Happy Halloween, Story366!
Today we decide on what exactly Halloween 2020 is going to be. We have costumes, trick-or-treating is legal, and our kids—especially the youngest—is looking forward to it. But do we do it? I think we’re going to, with some restrictions. We’d rather not take any candy from anyone’s hands. We’re not going to go to crowded neighborhood, get stuck in a group. We’re not going to let our kids dig into their jack-o’-lanterns on the way. We’re going to store their candy, in said lanterns, for a couple of days, just in case. We’re not going to be out very long. We’re going to wear masks, and not just the adorable or horrifying kind that go with the costumes.
It almost sounds like this won’t be very much fun, this COVID-unit version of tricks and treats. But really, we’re think this is reasonable. COVID cases are up in Springfield, alarmingly so, and what better way to contract the virus than to knock on every door, asking people to touch food before handing it over to us to eat? It’s cold outside, our kids have limited a attention span, and they possess little or no ambition for serious candy collection (if I were a kid nowadays, in this town, I’d … probably weigh fifty pounds more than I do). So, we’ll have limited fun, pick up something for dinner, then come home and eat the candy we bought in the store. Sounds like 2020 to me.
Today is Halloween and I’ve had Stephen King‘s The Bazaar of Bad Dreams (Scribner, 2015) in hand for a while, waiting for today. I actually went to find this book four years ago, stopping in a suburban St. Louis Barnes & Noble on my way back from Chicago (from World Series Game 5, to be exact). That store didn’t have any King story collections, and I settled on Neil Gaimen instead. This year, I got a jump on it, making sure I could cover him here today (and in general, as I never have at Story366 before). I’ve liked everything I’ve read by King—which isn’t a lot, compared to most readers—so I was looking forward to reading this book today.
“Batman and Robin Have an Altercation” is about Dougie Sanderson, whose dad, Pop, is in a nursing home with Alzheimer’s. Dougie takes his dad out to Applebee’s once a week or so, where the two talk and have a good meal. Sometimes Pop knows who Dougie, is, and sometimes he doesn’t, often thinking he’s Dougie’s dead brother, Reggie, who was killed in a fist fight fifty years earlier. On the way home one night, a big pickup truck cuts them off at an intersection, causing a wreck. Dougie makes the mistake of flipping the other driver off, a big dude with his sleeves torn off his shirt and lots of tattoos. This guy doesn’t take kindly to the gesture, or his truck being totaled, and takes it out on Dougie, who insists on exchanging info. Lo and behold, the other guy doesn’t have insurance and wants nothing to do with the police, so he starts to beat on Dougie, at least until he’s rescued by an unlikely champion.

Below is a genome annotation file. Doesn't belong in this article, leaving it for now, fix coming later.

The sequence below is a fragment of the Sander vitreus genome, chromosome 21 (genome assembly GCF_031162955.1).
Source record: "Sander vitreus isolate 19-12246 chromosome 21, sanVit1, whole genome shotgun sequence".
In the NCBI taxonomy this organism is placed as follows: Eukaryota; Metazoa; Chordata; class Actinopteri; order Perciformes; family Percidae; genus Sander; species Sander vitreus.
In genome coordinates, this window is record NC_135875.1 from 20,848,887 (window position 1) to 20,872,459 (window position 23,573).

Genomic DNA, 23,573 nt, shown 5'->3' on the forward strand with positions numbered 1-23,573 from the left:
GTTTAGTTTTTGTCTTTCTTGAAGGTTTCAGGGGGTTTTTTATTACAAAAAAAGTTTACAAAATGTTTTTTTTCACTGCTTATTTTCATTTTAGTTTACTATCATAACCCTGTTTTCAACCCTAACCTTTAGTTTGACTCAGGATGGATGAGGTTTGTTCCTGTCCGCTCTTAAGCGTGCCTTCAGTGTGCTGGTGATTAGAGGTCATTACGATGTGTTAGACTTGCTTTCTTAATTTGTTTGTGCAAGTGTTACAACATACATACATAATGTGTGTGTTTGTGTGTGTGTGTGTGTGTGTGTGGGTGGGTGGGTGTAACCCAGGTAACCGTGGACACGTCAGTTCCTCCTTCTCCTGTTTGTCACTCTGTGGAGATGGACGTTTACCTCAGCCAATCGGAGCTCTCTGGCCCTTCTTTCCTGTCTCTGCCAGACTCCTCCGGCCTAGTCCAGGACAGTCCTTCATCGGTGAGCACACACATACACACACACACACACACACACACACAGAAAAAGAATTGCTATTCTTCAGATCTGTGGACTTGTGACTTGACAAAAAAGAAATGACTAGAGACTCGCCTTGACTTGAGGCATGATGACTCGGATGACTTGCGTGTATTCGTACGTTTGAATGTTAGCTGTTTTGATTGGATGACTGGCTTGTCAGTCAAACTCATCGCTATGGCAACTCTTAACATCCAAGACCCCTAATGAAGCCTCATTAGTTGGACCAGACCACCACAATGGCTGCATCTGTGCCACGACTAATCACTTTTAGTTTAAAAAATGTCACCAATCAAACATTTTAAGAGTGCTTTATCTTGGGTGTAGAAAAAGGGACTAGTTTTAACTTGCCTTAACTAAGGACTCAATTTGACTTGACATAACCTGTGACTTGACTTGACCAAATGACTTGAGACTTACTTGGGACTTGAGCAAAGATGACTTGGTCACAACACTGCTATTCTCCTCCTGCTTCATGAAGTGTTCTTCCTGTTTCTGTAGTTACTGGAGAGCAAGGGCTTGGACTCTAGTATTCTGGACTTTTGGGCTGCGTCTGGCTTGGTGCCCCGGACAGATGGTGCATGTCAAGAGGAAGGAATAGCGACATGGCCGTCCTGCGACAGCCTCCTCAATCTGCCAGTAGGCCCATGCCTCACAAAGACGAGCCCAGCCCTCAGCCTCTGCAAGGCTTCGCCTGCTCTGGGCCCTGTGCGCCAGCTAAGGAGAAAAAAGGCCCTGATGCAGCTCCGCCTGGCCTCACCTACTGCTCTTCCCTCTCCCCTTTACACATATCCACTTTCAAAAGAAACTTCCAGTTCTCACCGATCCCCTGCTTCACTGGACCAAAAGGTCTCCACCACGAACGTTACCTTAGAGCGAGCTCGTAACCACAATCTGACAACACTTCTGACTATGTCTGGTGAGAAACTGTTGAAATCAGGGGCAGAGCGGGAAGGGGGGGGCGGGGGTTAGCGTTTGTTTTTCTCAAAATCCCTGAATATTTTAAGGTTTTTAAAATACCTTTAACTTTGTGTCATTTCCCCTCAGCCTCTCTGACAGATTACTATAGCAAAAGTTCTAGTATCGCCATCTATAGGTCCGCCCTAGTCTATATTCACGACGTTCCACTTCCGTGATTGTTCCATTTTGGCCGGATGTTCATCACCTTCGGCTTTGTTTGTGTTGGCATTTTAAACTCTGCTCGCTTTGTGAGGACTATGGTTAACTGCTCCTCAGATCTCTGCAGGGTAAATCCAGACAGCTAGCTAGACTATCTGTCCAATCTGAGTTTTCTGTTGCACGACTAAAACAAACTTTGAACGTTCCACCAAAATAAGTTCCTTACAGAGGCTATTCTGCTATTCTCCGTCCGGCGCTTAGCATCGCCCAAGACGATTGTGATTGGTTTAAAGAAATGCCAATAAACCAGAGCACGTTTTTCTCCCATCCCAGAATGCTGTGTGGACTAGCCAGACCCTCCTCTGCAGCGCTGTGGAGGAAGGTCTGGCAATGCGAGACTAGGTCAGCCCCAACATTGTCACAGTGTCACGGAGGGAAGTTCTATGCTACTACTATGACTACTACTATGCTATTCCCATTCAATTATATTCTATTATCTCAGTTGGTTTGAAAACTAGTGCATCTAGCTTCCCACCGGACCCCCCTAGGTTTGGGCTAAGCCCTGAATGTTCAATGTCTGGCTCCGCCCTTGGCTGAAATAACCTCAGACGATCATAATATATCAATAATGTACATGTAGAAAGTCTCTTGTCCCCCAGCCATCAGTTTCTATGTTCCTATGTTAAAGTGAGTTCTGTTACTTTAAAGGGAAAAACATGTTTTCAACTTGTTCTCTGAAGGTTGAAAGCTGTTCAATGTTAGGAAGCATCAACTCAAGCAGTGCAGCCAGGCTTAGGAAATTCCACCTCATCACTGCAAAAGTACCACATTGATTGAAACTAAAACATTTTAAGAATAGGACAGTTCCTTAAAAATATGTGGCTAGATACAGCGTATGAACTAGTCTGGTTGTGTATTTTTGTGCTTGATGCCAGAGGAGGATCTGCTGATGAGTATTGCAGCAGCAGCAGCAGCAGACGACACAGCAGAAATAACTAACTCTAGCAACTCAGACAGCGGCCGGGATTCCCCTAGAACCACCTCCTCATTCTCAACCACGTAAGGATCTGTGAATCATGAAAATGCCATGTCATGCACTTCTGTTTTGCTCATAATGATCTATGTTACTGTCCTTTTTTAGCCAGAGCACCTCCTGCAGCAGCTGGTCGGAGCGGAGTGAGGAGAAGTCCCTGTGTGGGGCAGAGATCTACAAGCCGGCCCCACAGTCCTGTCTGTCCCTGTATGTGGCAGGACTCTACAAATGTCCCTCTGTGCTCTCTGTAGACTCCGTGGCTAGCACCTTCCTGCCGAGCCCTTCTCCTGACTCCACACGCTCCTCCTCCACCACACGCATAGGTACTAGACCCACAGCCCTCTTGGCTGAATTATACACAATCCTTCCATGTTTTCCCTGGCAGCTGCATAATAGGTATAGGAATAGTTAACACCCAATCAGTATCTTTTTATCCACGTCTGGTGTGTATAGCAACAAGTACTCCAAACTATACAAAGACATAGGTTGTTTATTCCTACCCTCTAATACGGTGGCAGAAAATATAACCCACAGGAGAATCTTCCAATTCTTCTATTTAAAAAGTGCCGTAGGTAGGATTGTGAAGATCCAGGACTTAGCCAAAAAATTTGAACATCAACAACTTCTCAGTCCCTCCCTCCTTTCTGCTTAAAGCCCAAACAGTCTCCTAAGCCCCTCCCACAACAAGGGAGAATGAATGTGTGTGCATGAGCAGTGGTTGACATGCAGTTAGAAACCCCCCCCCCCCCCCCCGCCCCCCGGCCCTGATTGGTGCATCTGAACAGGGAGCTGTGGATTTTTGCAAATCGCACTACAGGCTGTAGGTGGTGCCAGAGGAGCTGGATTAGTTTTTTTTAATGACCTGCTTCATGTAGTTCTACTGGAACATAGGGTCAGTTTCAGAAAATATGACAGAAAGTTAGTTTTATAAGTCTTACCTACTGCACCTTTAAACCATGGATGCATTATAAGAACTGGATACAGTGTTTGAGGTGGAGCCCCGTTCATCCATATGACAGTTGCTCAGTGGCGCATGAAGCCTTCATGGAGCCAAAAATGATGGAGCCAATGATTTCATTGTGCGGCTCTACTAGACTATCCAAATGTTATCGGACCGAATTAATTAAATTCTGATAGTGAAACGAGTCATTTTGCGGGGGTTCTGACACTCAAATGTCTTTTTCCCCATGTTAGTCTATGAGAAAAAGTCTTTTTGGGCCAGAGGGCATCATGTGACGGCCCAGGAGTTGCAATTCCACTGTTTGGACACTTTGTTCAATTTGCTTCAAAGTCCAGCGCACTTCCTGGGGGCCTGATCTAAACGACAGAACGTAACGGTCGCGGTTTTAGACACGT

“The Dune” is about Judge Harvey Beecher, a ninety-year-old retiree who sets out to update his will. He visits his lawyer, Anthony Wayland, who wants to know what the hurry is, why Beecher is needing this done today. Beecher tells him a story, reminding him that this is under lawyer-client confidentiality, the story of a small island that’s been in his family his entire life. The island sports a small beach dune, and on that dune, the judge has, since he was a boy, found the names of people edged into the sand. Not coincidentally, the person whose name he finds in the sand ends up dead within a few day, without fail. Wayland, believing the judge by the end of the story, assumes the judge has seen his own name in the sand, but the judge corrects him, implying there’s another reason Wayland needs to do this job today.
Today I’ll focus on “A Death,” set in Kansas just before it became a state (1861). The story starts with Jim Trusdale sitting on the porch outside his shack, set on his senile father’s ranch, next to a cold stove. A posse, led by Sheriff Barclay, approaches, launching the story.
Barclay questions Trusdale about his hat, which seems to be important, and Trusdale doesn’t know where it is. Despite this, Barclay arrests him, telling him a ten-year-old girl, Rebecca Cline, has been murdered, and they believe he did it. The posse loads Trusdale onto the back of the hearse (which was a big wagon, back then), and takes him back into town.
Once there, it’s clear everyone, include the Clines, want blood. A trial is thrown together, though there aren’t any real lawyers to defend Trusdale, so the store owner, who spent a couple of years in school in a big city, gets the job. The mayor becomes both the judge and prosecutor. Everyone wants Trusdale to hang, but Barclay wants to make sure they go through due process, statehood looming, and also because he’s a decent man.
Trusdale never admits to killing Rebecca Cline. The only evidence the town has against him is his hat, which was found under Rebecca’s petticoat when they discovered her body in an alley. Trusdale was in town that day, oo, drinking at the bar, but otherwise, there’s no evidence.
He’s found guilty, anyway, but along the way, Barclay starts to believe him. He has nothing to lose and the sheriff knows they have no real evidence, so it weighs on him when the verdict is rendered, all the way through Trusdale’s hanging. Because King knows what he’s doing, there’s more to the story than this, but I won’t reveal that here.
I liked all three of the stories I read from this book, Stephen King’s eye for detail and focus on characters overwhelming any sense of horror or dread that I might have been expecting. I’m sure I’ll read the rest of The Bazaar of Bad Dreams, as these are great stories from one of the masters, stories good for any day of the year.